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Supply chain security, vendor risk management, third-party security. Each of these synonymous cybersecurity terms has become widely used, thanks to the increase in the exploitation of threat vectors from outside of an organization. 

So, what can software vendors and third-party technology partners do to ensure they don’t become the weak link in the supply chain? 

In this webinar you’ll get two different viewpoints on supply chain security from two NetSPI team members, Field CISO, Nabil Hannan, who will explore the topic from the software development perspective, and Managing Director, Chad Peterson, who will approach it from a business risk perspective. 

  • Their differing views on supply chain security  
  • The anatomy of a supply chain attack  
  • Considerations and best practices for securing the supply chain   
  • How vendors can get proactive to show potential partners that they are NOT the weakest link  
  • The future of supply chain security 

Key highlights: 

Defining the supply chain 

When it comes to supply chain security, it’s important to look at it from two sides – business risk and insider threat.

Business risk includes: 

  • Critical assets and intellectual property 
  • Internal risk programs 
  • Business partners  

Insider threat includes:

  • Internal software development 
  • Unique capabilities of the adversary  

Supply chain and risk 

From a business risk perspective, the supply chain landscape has changed substantially over the years. 

Here are some of the key motivators of change:

  • Perimeter transparency: Today’s environments extend well beyond the traditional brick and mortar business, with cloud and software as a service and remote work now being the norm.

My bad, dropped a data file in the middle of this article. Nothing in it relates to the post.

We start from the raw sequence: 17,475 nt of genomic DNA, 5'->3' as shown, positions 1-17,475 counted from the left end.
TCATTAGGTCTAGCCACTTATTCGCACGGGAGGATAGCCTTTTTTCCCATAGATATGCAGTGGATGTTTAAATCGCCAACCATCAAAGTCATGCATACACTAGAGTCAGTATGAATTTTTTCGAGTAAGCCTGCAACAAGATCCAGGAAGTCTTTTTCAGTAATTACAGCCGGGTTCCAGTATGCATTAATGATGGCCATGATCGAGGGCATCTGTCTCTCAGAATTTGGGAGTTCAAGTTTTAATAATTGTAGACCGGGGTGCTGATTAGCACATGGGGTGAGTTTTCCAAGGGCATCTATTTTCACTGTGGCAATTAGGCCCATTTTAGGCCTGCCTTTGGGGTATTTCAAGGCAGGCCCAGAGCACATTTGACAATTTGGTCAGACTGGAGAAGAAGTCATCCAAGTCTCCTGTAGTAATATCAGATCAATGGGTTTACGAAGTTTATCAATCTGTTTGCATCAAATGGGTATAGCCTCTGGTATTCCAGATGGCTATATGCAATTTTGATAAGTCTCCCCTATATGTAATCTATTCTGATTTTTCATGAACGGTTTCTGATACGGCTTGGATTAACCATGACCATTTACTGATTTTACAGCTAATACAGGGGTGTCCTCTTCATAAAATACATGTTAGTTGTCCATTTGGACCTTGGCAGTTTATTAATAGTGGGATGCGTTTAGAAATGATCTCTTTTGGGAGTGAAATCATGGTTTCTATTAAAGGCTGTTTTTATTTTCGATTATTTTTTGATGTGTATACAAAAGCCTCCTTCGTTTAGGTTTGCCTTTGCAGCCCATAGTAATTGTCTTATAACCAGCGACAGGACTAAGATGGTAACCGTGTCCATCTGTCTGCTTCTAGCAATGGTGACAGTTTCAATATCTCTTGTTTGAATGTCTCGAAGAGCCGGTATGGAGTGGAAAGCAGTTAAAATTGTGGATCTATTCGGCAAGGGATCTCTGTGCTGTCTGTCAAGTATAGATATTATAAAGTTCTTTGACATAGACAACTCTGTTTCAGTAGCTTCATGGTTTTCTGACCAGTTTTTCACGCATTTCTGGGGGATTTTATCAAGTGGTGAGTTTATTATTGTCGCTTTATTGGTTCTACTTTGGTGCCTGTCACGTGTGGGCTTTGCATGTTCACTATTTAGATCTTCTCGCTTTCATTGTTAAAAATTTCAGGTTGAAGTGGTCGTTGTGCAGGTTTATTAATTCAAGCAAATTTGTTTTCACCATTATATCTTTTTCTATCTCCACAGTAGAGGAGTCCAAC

• Reliance on business partners: Organizations today are relying on partners to support essential pieces of their business, including business processes, infrastructure, and application development.  
  • Increased attack surface: Outsourcing and the transparency of the perimeter have resulted in a loss of control for internal security teams. Additionally, external and internal environments have become blurred and there’s now an increased emphasis on privileged access.  

As a result of this changing landscape, the anatomy of attacks has evolved for many organizations.  

Some of the ways in which attacks are changing include:

  • Island hopping: Because companies are doing a better job of protecting their own environments, attacks are no longer exclusively focused directly at the organization, but rather within the supply chain. Emerging attack methods include network-based, reverse email, and watering hole attacks.  
  • External motivations: Organizations are increasingly outsourcing their software development for cost savings and to have additional resources to expedite and accelerate software development. To support this, more software developers are being hired from outside the U.S., which can pose challenges with managing insider threats in the supply chain. 
  • Internal motivations: It can be challenging for organizations to know for certain that when they hire developers, they’re not malicious and that they’ll truly perform the work they’ve been hired to do. Another related concern is when U.S.-based employees outsource their own software development jobs to developers in China or elsewhere, which can give individuals outside the company access to an organization’s code or other sensitive data. Many organizations don’t have a full picture of what’s happening within their company, which can pose supply chain security risks in the long run.